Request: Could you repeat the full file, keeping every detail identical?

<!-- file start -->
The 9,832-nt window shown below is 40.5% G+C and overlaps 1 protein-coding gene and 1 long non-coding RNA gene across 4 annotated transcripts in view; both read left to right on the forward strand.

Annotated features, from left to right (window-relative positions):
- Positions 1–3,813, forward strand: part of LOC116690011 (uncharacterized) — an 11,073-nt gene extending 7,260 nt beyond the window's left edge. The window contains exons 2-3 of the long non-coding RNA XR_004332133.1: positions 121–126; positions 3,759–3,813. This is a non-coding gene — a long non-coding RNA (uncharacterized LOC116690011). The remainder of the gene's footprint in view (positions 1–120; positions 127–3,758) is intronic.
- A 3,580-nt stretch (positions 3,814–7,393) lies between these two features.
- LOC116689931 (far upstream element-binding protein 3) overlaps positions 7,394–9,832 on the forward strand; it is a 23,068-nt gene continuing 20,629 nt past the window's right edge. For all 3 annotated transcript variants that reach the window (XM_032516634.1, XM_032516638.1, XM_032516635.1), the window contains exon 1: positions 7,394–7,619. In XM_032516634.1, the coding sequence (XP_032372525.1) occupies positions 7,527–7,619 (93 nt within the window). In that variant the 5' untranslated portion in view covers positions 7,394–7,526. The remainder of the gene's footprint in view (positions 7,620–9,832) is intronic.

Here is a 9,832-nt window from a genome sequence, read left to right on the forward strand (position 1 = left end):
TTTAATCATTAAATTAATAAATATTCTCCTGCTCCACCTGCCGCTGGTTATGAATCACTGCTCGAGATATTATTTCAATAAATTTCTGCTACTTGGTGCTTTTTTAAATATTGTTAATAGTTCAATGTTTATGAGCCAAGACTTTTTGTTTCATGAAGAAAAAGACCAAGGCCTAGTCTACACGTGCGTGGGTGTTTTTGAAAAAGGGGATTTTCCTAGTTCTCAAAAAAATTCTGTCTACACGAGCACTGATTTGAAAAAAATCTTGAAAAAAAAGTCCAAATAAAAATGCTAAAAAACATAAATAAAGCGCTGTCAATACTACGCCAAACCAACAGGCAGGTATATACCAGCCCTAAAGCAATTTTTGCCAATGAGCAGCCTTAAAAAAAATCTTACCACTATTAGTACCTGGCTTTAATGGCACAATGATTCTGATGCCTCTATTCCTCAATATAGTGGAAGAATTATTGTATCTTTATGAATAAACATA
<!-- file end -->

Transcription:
The 9,832-nt window shown below is 40.5% G+C and overlaps 1 protein-coding gene and 1 long non-coding RNA gene across 4 annotated transcripts in view; both read left to right on the forward strand.

Annotated features, from left to right (window-relative positions):
- Positions 1–3,813, forward strand: part of LOC116690011 (uncharacterized) — an 11,073-nt gene extending 7,260 nt beyond the window's left edge. The window contains exons 2-3 of the long non-coding RNA XR_004332133.1: positions 121–126; positions 3,759–3,813. This is a non-coding gene — a long non-coding RNA (uncharacterized LOC116690011). The remainder of the gene's footprint in view (positions 1–120; positions 127–3,758) is intronic.
- A 3,580-nt stretch (positions 3,814–7,393) lies between these two features.
- LOC116689931 (far upstream element-binding protein 3) overlaps positions 7,394–9,832 on the forward strand; it is a 23,068-nt gene continuing 20,629 nt past the window's right edge. For all 3 annotated transcript variants that reach the window (XM_032516634.1, XM_032516638.1, XM_032516635.1), the window contains exon 1: positions 7,394–7,619. In XM_032516634.1, the coding sequence (XP_032372525.1) occupies positions 7,527–7,619 (93 nt within the window). In that variant the 5' untranslated portion in view covers positions 7,394–7,526. The remainder of the gene's footprint in view (positions 7,620–9,832) is intronic.

Here is a 9,832-nt window from a genome sequence, read left to right on the forward strand (position 1 = left end):
TTTAATCATTAAATTAATAAATATTCTCCTGCTCCACCTGCCGCTGGTTATGAATCACTGCTCGAGATATTATTTCAATAAATTTCTGCTACTTGGTGCTTTTTTAAATATTGTTAATAGTTCAATGTTTATGAGCCAAGACTTTTTGTTTCATGAAGAAAAAGACCAAGGCCTAGTCTACACGTGCGTGGGTGTTTTTGAAAAAGGGGATTTTCCTAGTTCTCAAAAAAATTCTGTCTACACGAGCACTGATTTGAAAAAAATCTTGAAAAAAAAGTCCAAATAAAAATGCTAAAAAACATAAATAAAGCGCTGTCAATACTACGCCAAACCAACAGGCAGGTATATACCAGCCCTAAAGCAATTTTTGCCAATGAGCAGCCTTAAAAAAAATCTTACCACTATTAGTACCTGGCTTTAATGGCACAATGATTCTGATGCCTCTATTCCTCAATATAGTGGAAGAATTATTGTATCTTTATGAATAAACATA